A university is just a group of buildings gathered around a library. ~Shelby Foote

Wednesday, July 25, 2007

Harry Potter and the Really Good Book

Finished Potter #7. Fabulous. Just phenomenally good. No spoiler alerts-- this post will not contain any revelations about the book.

I went into the Deathly Hallows with high hopes, but also serious trepidation. Perhaps my view had been colored by the lackluster Order of the Phoenix movie, or perhaps because I had been disappointed with other epic sagas, but for whatever reason I just didn't think Rowling would be able to satisfactorily wrap everything up and without making the final book seem rushed and superficial.

Needn't have worried.

The story moves nearly effortlessly along, seamlessly sewing up loose ends as it goes and the ending was very satisfying. Most amazingly, Rowling actually works new stuff into the plot. I was nearly constantly delighted by the book, by the unexpected twists and turns in the plot, by the continued character development and by the way Rowling worked past bits into the current book.

My only real disappointment was that it had to end. Which is the conundrum of any good book, much less a really great book like this one-- you want to see how it all turns out, you want to experience it all, and yet you don't want it to end because there will never be another first time. The joy of reading a truly great novel is one of my most favorite ways to spend time, yet when it is finished, I sometimes wish I could forget it all so I could read it again without knowing what I now know.

I still don't fully understand why the Potter books are the phenomenon that they are, but I do have some thoughts on the matter. One of the reasons I think the series has done so well is that it has gotten better as it has gone along-- with the exception of #2, every book has been better than the previous book. No easy task, since many a promising start has bogged down in boring exposition and lackluster plot lines-- see Robert Jordan's Wheel of Time series or Terry Goodkind's Sword of Truth series for excellent examples of this.

Secondly, they are continually inventive-- every book adds something to the previous ones, and also often provides further clarification or detailing of things that happened in the earlier stories. Even in book 7, Rowling is still adding new things--the Deathly Hallows-- and fleshing out things that are only mentioned in passing in previous books.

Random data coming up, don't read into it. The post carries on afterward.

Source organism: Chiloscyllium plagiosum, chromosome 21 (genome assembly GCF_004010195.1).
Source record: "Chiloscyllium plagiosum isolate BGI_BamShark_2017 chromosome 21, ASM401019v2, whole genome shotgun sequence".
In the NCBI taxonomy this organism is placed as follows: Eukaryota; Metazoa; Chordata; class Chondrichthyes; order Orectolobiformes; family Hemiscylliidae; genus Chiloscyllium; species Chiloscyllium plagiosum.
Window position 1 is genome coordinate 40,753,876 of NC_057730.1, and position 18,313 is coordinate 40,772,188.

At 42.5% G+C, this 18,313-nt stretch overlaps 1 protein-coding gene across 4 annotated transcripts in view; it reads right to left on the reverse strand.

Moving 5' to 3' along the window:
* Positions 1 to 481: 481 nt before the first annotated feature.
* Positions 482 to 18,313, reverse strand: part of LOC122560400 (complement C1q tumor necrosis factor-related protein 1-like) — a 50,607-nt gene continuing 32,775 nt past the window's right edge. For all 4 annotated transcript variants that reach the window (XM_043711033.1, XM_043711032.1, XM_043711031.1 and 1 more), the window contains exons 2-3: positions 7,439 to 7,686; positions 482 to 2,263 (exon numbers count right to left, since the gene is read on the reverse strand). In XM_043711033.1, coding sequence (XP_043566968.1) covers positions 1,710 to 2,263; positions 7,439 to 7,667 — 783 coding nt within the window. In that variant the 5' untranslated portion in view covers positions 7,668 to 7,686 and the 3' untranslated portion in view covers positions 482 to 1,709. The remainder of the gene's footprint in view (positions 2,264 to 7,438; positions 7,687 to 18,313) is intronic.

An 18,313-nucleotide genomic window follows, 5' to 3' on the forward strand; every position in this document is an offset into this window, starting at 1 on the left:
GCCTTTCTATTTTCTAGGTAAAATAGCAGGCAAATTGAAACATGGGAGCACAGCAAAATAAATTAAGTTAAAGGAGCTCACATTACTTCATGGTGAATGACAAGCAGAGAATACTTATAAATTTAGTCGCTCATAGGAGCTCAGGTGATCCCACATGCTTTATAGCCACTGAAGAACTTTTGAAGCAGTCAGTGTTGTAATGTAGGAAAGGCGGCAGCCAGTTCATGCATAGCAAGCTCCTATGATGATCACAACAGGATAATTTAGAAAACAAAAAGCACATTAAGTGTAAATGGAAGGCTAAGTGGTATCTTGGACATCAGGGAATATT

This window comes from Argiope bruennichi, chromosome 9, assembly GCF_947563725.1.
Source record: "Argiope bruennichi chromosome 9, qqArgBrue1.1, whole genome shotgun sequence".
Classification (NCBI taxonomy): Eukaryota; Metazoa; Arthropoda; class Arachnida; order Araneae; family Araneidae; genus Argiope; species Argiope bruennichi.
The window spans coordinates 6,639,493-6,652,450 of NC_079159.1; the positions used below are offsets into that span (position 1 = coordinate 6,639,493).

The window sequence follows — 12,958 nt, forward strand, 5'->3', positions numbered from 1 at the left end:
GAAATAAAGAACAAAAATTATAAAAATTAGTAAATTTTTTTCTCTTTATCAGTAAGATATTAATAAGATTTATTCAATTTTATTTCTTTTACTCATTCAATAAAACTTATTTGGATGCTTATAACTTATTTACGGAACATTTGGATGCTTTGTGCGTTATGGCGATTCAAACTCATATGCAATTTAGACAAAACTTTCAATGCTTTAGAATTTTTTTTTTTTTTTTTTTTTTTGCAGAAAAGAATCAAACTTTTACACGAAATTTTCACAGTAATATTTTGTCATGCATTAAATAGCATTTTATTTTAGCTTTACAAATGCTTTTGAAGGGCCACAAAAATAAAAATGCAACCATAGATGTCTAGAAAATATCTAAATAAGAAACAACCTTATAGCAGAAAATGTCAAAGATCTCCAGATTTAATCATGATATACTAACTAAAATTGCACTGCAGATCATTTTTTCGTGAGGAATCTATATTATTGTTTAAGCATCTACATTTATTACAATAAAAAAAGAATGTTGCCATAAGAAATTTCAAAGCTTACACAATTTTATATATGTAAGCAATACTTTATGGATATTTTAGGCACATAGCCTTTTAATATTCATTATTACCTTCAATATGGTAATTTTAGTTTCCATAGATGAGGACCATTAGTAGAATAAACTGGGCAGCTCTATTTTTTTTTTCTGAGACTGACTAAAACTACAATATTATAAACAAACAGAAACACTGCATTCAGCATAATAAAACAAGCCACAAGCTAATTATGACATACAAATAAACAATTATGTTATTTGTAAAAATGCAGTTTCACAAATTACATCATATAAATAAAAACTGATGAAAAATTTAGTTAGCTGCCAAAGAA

Thirdly, each one has a distinct and satisfying end point. The 'each book is a year in Hogwarts' structure of the series is brilliant. Even though life does not usually provide us with such easily digested beginning and end points, people like their stories to have them. This is another flaw that many-- indeed most-- epic stories suffer from. They are not self-contained.

Fourthly, Rowling uses the somewhat unusually literary device of having nearly everything in the books happen from Harry's viewpoint. There are exceptions, but not many of them. As a writer, I'm sure this was a real crimp in Rowling's ability to give the reader the knowledge needed at any given point-- surely it would have been easier to write much of the story if it could have been told from Ron's viewpoint, or Hermione's, or Dumbledore's or... well, you get the idea. As a reader, however, it really, really, really gets us to identify with Harry and his struggles, joys, triumphs and losses. It is greatly to J.K. Rowling's credit that she is skillful enough to make her narrative understandable without needing to go outside of Harry's head very often. It also means that, should you wish to, Rowling can now go back and tell, for instance, Luna Lovegood's story without having some of it being a mere rehash of the Potter storyline. Nice.

Fifthly, Rowling was able to make the grand saga accessible and enjoyable for both children, young adults and adults. No small feat. While the later books are definitely heavier and darker, the foundation for young adults and children is laid in the earlier books, which are shorter, more whimsical and more charming. The progression to the heavier material is progressive and seamless. Which ties into...

Sixthly, the books really do reflect Harry's journey from early adolescence to adulthood. The early books are more childlike, but as Harry's troubles and trials grow, so do he, Ron, Hermoine, Ginny, Fred, George and all the rest of the Hogwarts' students. Perhaps the only aspect of going through your teenage years that isn't reflected well in the Harry Potter stories is adolescent hormones and concurrent sexual development. This topic Rowlings touches on very lightly, but I don't think this distracts from the works much, if at all, because Harry is so beset with other issues that it really isn't hard to believe that sex and the various matters related to it would be way down the priority list for him.

Seventhly, Rowling is a truly gifted story teller. I've heard others claim that the Potter stories aren't that great, that there are better things out there, but I don't agree. I'm a pretty widely read person, and I think both the story, and the telling of it, are top notch-- as good as anything I've read in many years. Perhaps as good as anything I've read, period.

Finally, I think Harry Potter came along at just the right time. For whatever reason, the first book resonated with its readers, and each subsequent book has done likewise-- perhaps in some fashion, Rowling has been able to capture the essence of her times and distill them into the story of the Boy Who Lived. Or maybe it was blind luck.

Regardless, the whole is a fine saga indeed, and the concluding chapter of the saga is a masterpiece.
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